11. Create Users
It’s probably best not to be logging in as root all the time. Create some named users with Administrator access.
12. Create Top Level Dataset
I like to create a top level dataset with a unique name for each FreeNAS server, that way it’s easier to replicate datasets to my other FreeNAS servers and perform recursive tasks (such as snapshots, or replication) on that top level dataset without having to micromanage them. I know you can sometimes do recursive tasks on the entire pool, but oftentimes I want to exclude certain datasets from those tasks (such as if those datasets are being replicated from another server).
If you’d like to see more on my reasoning for using a top level dataset see my ZFS Dataset Hierarcy
Storage, tank3, Datasets, New…
13. Setup Samba
Services, Sharing, SMB, set the NetBIOS name and Workgroup and Enable.
Storage, SMB3, Share, to create a new dataset with a Samba Share. Be sure to set the ownership to a user.
14. Setup NFS Share for VMware
I believe at this time VMware and FreeNAS don’t work together on NFSv4, so best to stick to NFSv3 for now.
Mount NFS Store in VMware by going to Storage, Datastores, new datastore, Mount NFS datastore.
I setup automatic recursive snapshots on the top level dataset. I like to do pruning snapshots like this:
every 5 minutes -> keep for 2 hours
every hour -> keep for keep for 2 days
every day -> keep for 1 week
every week -> keep for 4 weeks
every 4 weeks -> keep for 12 weeks
And SAMBA has Previous Versions integration with ZFS Snapshots, this is great for letting users restore their own files.
16. ZFS Replication to Backup Server
Before putting anything into production setup automatic backups. Preferably one onsite and one offsite.
Peering, New FreeNAS, and enter the details for your secondary FreeNAS server.
Now you’ll see why I created a top level dataset under the pool….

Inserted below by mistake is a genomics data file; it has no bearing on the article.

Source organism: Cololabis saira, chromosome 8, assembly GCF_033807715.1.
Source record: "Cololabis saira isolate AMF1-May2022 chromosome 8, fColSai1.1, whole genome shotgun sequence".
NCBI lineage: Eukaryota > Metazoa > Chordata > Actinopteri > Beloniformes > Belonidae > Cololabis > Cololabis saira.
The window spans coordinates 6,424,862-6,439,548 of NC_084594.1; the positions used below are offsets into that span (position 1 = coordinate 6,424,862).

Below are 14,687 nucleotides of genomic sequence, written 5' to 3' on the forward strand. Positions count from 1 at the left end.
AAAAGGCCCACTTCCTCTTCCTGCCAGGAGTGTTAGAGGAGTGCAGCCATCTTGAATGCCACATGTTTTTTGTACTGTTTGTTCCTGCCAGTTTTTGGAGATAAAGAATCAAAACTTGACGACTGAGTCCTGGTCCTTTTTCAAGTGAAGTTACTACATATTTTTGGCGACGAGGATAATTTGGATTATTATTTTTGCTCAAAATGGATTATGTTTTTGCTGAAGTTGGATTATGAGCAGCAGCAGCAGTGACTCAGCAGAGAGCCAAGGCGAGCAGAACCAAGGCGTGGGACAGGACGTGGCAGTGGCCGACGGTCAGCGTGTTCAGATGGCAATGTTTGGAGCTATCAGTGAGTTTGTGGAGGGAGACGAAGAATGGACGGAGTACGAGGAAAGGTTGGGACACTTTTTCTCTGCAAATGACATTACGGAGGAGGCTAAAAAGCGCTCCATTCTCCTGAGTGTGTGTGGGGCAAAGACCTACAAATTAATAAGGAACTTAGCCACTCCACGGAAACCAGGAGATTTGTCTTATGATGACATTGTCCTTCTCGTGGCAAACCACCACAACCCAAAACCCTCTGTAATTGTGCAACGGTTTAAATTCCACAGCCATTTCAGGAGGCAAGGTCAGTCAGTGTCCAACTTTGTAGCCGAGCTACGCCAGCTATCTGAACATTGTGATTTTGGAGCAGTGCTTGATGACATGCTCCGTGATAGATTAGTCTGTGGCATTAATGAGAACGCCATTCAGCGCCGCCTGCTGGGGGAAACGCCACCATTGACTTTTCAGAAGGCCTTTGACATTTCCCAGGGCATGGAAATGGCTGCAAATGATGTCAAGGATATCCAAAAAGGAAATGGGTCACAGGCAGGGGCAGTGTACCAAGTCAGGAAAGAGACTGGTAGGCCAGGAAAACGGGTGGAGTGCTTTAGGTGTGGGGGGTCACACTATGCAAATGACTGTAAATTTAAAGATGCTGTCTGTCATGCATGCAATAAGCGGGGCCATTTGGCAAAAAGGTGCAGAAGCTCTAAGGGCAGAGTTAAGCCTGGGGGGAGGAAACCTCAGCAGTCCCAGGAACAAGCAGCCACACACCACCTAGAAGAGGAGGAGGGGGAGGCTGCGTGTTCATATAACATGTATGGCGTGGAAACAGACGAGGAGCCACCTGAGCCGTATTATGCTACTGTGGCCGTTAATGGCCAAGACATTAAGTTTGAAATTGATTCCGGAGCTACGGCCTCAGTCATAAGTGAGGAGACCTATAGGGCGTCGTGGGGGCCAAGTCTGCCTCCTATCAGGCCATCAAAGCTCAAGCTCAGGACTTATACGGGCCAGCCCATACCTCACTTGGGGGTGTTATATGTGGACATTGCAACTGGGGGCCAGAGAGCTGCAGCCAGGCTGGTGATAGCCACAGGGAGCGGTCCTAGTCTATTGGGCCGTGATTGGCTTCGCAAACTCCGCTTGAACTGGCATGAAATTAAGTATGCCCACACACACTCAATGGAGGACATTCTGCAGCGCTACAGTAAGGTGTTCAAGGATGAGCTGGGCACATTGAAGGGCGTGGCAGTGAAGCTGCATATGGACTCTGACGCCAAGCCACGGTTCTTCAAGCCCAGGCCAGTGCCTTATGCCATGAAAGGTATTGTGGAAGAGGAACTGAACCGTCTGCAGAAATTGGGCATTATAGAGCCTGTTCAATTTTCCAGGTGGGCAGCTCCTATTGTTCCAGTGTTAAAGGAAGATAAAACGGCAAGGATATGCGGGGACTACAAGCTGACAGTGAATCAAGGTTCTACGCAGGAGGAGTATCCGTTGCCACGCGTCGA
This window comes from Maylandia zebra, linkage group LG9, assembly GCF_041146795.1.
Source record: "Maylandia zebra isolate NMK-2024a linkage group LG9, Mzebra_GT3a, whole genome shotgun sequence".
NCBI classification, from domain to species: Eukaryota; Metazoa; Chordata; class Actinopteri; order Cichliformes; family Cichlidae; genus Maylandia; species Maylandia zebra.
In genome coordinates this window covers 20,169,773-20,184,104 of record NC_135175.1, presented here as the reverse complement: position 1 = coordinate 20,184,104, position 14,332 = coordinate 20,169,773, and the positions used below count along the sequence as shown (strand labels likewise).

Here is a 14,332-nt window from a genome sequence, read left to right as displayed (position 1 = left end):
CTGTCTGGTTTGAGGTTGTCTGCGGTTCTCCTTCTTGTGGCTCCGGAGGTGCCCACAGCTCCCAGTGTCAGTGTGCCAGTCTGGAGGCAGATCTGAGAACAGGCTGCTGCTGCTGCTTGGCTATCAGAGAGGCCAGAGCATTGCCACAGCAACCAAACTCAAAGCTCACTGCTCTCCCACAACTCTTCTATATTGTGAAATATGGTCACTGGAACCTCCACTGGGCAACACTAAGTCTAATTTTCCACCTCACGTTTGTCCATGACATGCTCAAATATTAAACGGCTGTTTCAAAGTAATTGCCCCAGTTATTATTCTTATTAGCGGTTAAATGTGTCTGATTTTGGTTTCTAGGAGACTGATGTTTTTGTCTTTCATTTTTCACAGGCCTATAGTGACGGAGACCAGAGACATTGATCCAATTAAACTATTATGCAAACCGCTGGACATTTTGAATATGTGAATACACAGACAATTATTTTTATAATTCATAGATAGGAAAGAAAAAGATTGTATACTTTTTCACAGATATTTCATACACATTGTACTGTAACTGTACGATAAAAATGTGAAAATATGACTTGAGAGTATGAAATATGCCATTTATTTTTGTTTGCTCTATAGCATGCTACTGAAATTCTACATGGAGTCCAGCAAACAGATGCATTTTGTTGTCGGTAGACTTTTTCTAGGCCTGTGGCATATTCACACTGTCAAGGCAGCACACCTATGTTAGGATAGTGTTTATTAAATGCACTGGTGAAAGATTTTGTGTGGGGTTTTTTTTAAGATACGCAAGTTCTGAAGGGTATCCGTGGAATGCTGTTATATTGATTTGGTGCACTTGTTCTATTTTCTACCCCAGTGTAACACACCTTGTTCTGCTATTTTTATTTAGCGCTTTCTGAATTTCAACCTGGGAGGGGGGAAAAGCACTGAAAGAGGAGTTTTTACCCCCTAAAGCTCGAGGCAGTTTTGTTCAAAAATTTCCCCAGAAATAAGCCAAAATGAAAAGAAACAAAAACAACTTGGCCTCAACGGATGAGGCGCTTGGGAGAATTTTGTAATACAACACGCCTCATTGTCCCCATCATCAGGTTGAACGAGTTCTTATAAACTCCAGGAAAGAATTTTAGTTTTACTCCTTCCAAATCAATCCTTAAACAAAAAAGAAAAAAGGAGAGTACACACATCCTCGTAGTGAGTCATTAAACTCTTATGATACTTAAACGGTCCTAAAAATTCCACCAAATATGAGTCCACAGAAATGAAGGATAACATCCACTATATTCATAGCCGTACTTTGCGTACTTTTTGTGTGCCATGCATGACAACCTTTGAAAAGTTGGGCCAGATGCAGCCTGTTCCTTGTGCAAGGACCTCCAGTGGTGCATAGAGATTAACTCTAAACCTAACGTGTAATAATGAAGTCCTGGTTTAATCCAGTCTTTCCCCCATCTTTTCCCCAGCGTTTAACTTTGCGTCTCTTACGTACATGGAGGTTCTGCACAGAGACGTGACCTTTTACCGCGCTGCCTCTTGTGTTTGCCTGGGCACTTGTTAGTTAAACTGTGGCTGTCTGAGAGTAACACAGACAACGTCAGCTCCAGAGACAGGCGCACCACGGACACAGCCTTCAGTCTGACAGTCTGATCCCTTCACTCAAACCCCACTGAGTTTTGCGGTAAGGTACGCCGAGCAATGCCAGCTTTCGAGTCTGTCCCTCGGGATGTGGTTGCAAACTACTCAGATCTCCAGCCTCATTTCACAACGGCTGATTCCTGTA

Storage, Tank3, Replications, New, select the stor2.b3n.org Peer, source dataset is your top level dataset, tank3/ds4, and target dataset is tank4/ds4 on the backup FreeNAS server.
Compression should be FAST over a LAN or BEST over a low WAN.
Go to another menu option and then back to Storage, tank3, Replications, replication_ds4, and Start the replication and check back in a couple hours to make sure it’s working. My first replication attempt hung, so I canceled the task and started it again. I also found that adjusting the peer interval from 1 minute to 5 seconds under Peering may have helped.
16.1 Offsite Backups
It’s also a good idea to have Offsite backups, you could use S3, or a CrashPlan Docker Container, etc.
17. Setup Notifications
You want to be notified when something fails. FreeNAS can be configured to send an email or sent out Pushbullet notifications. Here’s how to setup Pushbullet.
Create or Login to your Pushbullet account. Settings, Account, Create an Access Token
Services, Alerts & Reporting, Add the access key (bottom right) and configure the alerts to send out via Pushbullet.
You can use the Pushbullet Chrome extension or Android/iOS apps to receive alerts.
18. bhyve VMs and Docker Containers under FreeNAS under VMware
Add another Port Group on your VM Network which allows Promiscuous mode, MAC address changes, and Forged transmits. You can connect FreeNAS and any VMs you really trust to this port group.
Power down and edit the FreeNAS VM. Change the VM Network to VM Network Promiscuous
Enable Nested Virtualization, under CPU, Hardware virtualization, [x] Expose hardware assisted virtualization to the guest OS.
After booting back up you should be able to create VMs and Docker Containers in FreeNAS under VMware.
Use at your own risk.
More topics may come later if I ever get around to it.